Dive into the stories of 2 Chinese short-video influencers with 32 million fans | GRR x Following the yuan
They became a confidant for fans to vent their frustrations in life: the loneliness experienced during illness, regrets about marriage and lives tethered by their children.
In today's newsletter, Your Ginger River collaborated with Yaling Jiang, the author of Following the yuan. Together, we explore the story and share our thoughts on "scholar" (Xiūcái 秀才) and "A smile that overwhelms a city" (Yī Xiào Qīngchéng 一笑倾城), two short-video influencers who went viral on Chinese social media platforms this summer.
We discussed the rise of these two influencers (who had a combined 32 million fans on Douyin before one of them got canceled), reactions from the youth, and what we think this phenomenon means.
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The rise of influencers targeting at senior citizens:
In his thirties, a Chinese man tends his flower field. When you catch him by surprise, he smiles, slicks back his hair, and serenades you with a melody.
Such heartwarming videos have charmed millions of middle-aged to elderly women in China, earning 'Scholar', the man’s stage name, over 12 million fans on TikTok’s Chinese sister app Douyin since 2020. According to a third party data platform Chanmama, nearly 87% of whom are women.
In the comment section of Scholar’s social media account, some Dama (elderly women) express admiration like "Internet handsome boy, how are you so good-looking?" while others offer genuine blessings like "Wishing you happiness every day, with beautiful songs and memories." However, the majority are caring messages akin to those of an elder sister or mother, urging him to eat well and enjoy life.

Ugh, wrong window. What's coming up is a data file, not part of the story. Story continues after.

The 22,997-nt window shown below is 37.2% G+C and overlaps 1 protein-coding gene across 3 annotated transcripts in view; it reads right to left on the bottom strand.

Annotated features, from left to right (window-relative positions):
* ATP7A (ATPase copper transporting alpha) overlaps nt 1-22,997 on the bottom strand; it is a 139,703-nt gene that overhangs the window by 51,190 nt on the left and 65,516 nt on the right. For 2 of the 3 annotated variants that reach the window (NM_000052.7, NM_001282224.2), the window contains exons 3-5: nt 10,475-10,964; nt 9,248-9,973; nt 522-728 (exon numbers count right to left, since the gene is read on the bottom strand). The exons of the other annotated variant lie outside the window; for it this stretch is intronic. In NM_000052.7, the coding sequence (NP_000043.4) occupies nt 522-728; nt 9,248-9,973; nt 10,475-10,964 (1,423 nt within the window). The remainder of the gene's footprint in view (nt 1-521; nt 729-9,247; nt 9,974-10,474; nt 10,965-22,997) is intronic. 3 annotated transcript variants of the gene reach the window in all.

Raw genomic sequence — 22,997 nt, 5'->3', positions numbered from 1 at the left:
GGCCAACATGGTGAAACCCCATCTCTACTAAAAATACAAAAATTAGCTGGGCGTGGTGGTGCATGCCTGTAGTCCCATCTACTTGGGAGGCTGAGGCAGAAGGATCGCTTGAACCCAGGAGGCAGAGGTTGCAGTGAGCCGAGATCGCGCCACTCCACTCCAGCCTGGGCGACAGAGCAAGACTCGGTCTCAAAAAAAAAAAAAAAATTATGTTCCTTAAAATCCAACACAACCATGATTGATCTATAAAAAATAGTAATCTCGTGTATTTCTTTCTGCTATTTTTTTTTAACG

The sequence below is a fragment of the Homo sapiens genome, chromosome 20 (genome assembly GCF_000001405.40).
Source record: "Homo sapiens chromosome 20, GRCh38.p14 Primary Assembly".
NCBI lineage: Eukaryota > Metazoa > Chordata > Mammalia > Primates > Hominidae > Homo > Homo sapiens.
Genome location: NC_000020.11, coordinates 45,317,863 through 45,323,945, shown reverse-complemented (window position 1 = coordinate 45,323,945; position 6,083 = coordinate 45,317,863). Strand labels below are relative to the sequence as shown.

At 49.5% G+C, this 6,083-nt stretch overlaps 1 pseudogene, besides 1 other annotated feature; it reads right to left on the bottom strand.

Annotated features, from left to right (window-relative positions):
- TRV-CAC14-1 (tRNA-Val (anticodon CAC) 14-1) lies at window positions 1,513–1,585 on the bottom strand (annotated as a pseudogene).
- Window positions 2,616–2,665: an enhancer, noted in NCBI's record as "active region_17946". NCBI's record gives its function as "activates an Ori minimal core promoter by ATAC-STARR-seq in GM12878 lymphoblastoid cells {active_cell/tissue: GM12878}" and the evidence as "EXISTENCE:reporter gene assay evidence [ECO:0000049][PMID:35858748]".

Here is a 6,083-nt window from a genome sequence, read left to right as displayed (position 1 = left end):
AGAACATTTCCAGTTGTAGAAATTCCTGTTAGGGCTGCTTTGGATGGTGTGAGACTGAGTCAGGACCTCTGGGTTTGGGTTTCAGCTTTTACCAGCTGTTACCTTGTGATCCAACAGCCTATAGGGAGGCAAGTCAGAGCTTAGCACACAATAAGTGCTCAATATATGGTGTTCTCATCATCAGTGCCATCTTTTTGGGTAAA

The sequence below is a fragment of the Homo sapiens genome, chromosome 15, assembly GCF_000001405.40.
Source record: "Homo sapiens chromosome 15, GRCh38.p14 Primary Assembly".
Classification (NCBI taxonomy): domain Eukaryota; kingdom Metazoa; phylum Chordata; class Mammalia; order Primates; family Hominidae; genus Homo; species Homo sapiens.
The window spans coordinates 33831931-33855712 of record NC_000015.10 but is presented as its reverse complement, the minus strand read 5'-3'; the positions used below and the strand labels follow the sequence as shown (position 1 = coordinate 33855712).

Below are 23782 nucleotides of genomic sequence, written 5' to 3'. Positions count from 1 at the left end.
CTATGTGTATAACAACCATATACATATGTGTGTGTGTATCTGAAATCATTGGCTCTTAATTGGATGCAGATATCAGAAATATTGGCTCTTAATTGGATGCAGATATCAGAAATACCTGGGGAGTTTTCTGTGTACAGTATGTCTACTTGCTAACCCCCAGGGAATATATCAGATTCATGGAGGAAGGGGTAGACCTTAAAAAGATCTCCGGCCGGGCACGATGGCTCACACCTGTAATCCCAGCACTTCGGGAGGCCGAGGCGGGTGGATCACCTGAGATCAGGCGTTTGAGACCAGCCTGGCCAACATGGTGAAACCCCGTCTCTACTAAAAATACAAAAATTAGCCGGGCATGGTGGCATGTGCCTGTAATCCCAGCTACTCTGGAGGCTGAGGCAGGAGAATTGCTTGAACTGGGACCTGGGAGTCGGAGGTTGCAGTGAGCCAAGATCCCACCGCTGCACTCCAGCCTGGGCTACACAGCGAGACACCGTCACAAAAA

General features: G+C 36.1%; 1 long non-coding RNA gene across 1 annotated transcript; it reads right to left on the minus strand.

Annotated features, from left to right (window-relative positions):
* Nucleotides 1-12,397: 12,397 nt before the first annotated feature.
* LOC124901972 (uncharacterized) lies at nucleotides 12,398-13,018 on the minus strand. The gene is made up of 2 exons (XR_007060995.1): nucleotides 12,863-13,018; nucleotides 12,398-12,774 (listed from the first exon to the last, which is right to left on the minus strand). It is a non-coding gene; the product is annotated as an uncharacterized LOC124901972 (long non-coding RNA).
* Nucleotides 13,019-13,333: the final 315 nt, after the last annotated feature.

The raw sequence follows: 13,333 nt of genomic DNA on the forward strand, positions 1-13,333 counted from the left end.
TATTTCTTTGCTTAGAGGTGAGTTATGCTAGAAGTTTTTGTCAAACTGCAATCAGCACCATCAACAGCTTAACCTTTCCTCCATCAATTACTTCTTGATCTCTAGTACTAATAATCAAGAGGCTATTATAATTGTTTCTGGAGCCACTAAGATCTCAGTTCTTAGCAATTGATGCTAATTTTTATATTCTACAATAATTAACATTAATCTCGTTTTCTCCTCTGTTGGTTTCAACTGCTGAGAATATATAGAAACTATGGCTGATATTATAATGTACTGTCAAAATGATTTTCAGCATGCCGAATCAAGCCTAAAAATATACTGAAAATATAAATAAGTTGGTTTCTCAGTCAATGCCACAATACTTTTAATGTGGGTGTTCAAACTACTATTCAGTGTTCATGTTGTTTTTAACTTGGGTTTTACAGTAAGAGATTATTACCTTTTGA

One ardent 72-year-old female admirer traveled 1,700 km from the northeast Jilin Province to eastern Anhui Province to meet him. When questioned by a bystander, she passionately responded, “I just have to see him.” Another 62-year-old female fan reported online that she rewarded ‘scholar’ 500,000 yuan online (about 68,000 U.S. dollars) and only chased tens of hundreds back when regretting later.
To everyone’s surprise, Scholar’s Douyin account disappeared on September 2. A Douyin representative told the financial publication Lanjing that the account had violated platform regulations and was subsequently banned.
On the same day, Jiupai Financial News wrote that an anonymous individual reported the influencer, whose real surname is Xu, to the Haozhou local inspection bureau of the State Administration of Taxation, resulting in action being taken.
Same as “scholar”, Yixiaoqingcheng, whose name means “a smile that overwhelms a city”, has also gone viral this summer. While “scholar” is followed by elderly female fans), “A smile that overwhelms a city” is chased by "Daye" (elderly male fans).
In the comments section of Yixiaoqingcheng, enthusiastic "Daye" fans leave straightforward comments like "Marry me; I love you so much," "You sly fox, you make my heart itch," or "I genuinely adore you," while some gentlemen prefer referencing classical literature or even writing acrostic poems to convey their affection.
The social impact and reaction from the youth:
While comparing the two influencers side by side, domestic entertainment media Domore observed that “A smile that overwhelms a city” maintains a lovely smile throughout nearly five hours of streaming, never showing a displeased expression even when losing a challenge with another livestreamer. In contrast, “scholar” is more straightforward and would directly ask for donations from viewers. His frustration is evident when he loses challenges.
Among the two, “scholar” had garnered more attention with his three iconic gestures – slicking back his hair, covering his mouth, and sticking out his tongue – which are described as “greasy” by the young viewers and mimicked on other short video and streaming platforms.